A nurse is preparing to administer acetaminophen 320mg PO every 4 hr PRN for pain. The amount available is acetaminophen liquid 160 mg/5mL. How many mL should the nurse administer per dose? (Round the answer to the nearest whole number. Do not use a trailing zero.) | 10mL Step 1: What is the unit of measurement the nurse should calculate? mL Step 2: What is the dose the nurse should administer? Dose to administer = Desired = 320mg Step 3: What is the dose available? Dose available = Have = 160mg Step 4: Should the nurse convert the units of measurement? No Step 5: What is the quantity of the dose available? = Quantity = 5mL Step 6: Set up the equation and solve for X. Have/Quantity = Desired/X 160mg/5mL = 320mg/XmL X = 10 Step 7: Round, if necessary. Step 8: Reassess to determine whether the amount to administer makes sense. If there are 160mg/5mL and the prescription reads 320mg, it makes sense to administer 10mL. The nurse should administer acetaminophen liquid 10mL PO every 4hr PRN for pain. |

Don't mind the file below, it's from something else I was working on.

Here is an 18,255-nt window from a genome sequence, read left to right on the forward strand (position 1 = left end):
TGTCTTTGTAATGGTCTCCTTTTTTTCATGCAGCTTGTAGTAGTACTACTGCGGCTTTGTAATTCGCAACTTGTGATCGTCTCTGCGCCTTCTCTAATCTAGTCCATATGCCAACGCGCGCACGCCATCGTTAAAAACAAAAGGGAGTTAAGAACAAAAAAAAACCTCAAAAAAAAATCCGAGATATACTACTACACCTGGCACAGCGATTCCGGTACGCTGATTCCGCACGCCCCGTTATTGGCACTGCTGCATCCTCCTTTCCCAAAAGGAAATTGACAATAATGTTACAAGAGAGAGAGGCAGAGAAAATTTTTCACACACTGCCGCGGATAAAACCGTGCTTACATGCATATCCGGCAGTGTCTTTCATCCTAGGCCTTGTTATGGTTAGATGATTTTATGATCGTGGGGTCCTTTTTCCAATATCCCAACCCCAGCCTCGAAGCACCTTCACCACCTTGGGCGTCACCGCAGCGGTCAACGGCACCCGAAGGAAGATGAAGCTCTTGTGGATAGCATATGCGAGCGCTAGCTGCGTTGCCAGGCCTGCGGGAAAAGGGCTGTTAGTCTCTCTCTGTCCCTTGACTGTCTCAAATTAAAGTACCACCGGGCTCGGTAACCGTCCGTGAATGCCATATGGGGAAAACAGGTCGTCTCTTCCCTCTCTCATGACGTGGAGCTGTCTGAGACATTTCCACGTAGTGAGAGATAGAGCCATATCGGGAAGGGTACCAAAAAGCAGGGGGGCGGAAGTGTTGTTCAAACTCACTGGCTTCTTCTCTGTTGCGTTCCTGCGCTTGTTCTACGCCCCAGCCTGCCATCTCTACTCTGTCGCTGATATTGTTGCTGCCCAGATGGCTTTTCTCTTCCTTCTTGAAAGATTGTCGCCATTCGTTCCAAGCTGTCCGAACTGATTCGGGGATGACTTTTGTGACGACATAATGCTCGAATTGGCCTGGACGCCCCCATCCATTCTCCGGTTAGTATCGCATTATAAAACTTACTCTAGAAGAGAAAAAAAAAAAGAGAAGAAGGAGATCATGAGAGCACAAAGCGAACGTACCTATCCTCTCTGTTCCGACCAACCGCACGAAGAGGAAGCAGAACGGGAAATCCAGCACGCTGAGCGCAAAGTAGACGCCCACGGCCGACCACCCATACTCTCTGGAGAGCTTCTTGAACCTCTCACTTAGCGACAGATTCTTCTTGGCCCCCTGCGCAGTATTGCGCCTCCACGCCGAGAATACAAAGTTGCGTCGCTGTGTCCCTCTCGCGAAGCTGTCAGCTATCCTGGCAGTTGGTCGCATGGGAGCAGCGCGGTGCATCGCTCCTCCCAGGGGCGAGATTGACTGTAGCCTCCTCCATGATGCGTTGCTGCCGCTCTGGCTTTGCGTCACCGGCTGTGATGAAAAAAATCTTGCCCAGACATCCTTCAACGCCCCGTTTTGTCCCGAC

A nurse is preparing to administer dextrose 5% in lactated Ringer’s (D5LR) 1,000 mL to infuse over 6 hr. The drop factor of the manual IV tubing is 15 gtt/mL. The nurse should adjust the manual IV infusion to deliver how many gtt/min? (Round the answer to the nearest whole number. Do not use a trailing zero.) | 42 gtt/min Step 1: What is the unit of measurement the nurse should calculate? gtt/min Step 2: What is the quantity of the drop factor that is available? 15 gtt/mL Step 3: What is the volume the nurse should infuse? 1,000mL Step 4: What is the total infusion time? 6hr Step 5: Should the nurse convert the units of measurement? No (mL = mL.) Yes (hr = min) 1hr/60min = 6hr/X hr X = 360min Step 6: Set up an equation and solve for X. Volume (mL)/Time (min) x Drop factor (gtt/mL) = X 1,000mL/360min x 15 gtt/mL = X gtt/mL 41.6666 = X Step 7: Round, if necessary. 41.6666 = 42 Step 8: Reassess to determine whether the IV flow rate makes sense. If the amount prescribed is 1,000mL to infuse over 6hr (360 min), it makes sense to administer 42 gtt/min. The nurse should adjust the manual IV infusion to deliver D5LR 1,000mL at 42 gtt/min. |